Parashat Bo

By: Rabbi Shelton Donnell & Esther Edelsburg;
Congregation Kol Haneshama, Jerusalem

“Adonai said to Moses and Aaron in the land of Egypt, ‘This month shall mark for you the beginning of the months; it shall be the first of the months of the year for you” (Exodus 12:1-2).  What follows are the commandments concerning the Passover.  The command and all its particulars interrupt the story of the plagues.

According to the Ramban, “This is the first commandment that God commanded Israel through Moses.”  And Rashi, in his commentary on Genesis 1:1 notes, “The Torah might have begun with ‘This month shall mark for you…’ as it is the first commandment given to Israel.”  If the Torah was just an account of the commandments and based solely upon them, then it would have been appropriate to begin here with the first commandment given to Israel.  But, the significance of the Torah is in its being a chronicle of the covenant between God and Israel.  Moreover, this covenant is a dynamic and not a static one.

With Parashat Bo, the people begins a new stage in the development of its covenant with God.  “The Children of Israel” become “The People of Israel.”  The descendants of Jacob are about to become one nation with a common destiny and not just twelve brothers and their clans.  And it is from this that derives the importance of the first commandment given to Israel through Moses.  And because of this significance, “This month shall mark for you the beginning of the months.”  It shall have the greatest significance.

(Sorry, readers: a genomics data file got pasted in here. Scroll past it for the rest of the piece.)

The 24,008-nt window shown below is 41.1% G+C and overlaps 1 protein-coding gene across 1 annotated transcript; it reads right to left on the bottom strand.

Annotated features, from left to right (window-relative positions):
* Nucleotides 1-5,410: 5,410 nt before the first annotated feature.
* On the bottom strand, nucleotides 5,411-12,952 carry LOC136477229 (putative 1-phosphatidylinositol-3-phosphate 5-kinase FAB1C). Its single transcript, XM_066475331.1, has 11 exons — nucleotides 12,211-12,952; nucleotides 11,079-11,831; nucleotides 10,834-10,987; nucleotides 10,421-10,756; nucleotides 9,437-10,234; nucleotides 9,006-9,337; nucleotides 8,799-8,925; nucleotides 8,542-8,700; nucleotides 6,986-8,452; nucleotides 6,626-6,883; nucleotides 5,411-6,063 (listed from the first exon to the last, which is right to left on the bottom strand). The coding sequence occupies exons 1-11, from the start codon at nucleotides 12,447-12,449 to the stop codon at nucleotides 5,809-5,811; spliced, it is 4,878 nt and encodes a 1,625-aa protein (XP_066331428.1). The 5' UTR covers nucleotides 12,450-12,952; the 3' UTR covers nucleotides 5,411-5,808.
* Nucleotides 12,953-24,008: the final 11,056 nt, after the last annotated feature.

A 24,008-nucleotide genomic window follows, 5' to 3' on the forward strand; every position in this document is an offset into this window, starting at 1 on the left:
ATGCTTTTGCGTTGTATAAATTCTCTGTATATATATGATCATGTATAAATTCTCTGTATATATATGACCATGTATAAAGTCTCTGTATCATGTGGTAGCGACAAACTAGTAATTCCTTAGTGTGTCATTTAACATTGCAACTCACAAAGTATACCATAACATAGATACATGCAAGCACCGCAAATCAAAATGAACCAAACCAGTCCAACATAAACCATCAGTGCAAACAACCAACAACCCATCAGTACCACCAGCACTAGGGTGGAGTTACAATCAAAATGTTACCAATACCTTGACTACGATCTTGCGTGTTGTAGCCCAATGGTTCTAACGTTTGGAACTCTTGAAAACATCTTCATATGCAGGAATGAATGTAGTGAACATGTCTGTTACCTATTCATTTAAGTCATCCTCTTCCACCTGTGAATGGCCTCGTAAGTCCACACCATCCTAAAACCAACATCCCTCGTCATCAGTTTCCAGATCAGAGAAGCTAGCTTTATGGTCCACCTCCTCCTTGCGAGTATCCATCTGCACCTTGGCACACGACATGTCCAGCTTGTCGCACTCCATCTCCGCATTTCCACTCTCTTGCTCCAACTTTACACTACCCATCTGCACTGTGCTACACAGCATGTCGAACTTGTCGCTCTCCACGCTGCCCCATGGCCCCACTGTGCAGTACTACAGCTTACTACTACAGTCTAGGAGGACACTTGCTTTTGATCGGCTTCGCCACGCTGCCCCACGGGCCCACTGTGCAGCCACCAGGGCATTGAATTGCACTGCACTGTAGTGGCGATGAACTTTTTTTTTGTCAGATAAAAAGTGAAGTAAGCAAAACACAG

At the time that the sages were creating the Mishnah, the Roman historian Tacitus wrote that the Jews were never redeemed from Egypt by God rather, they were driven out by Pharaoh.  And more, that Judaism is a superstition (supertitio) and not a legitimate religion (religio), and that those who left Egypt were not a nation but only a rag-tag rabble.  Against the likes of Tacitus the Haggadah and Passover itself, emphasize the national identity of the people of Israel and the legitimacy of the Revelation of Torah (and Halakhah), the Jewish tradition and of the people.  That is why the commandment to remember the Exodus from Egypt is so important that it was the first commandment received by the people.

1)    Is there a difference between the terms “Children of Israel” and “People of Israel?”

2)    Is there a difference between the understanding of the concept of national identity between the sages of the Mishnah and Jews today

3)    In the Israeli song by Sholom Artzi, “Pitom Kam Adam,” are the words, “All of a sudden a man gets up one morning and he feels that he is a nation, so he starts to walk.  And to everyone that he happens to meet he calls out ‘Shalom!’”  What do you think the words, “and feels that he is a nation” mean?  Is there a special meaning in light of our commentary?


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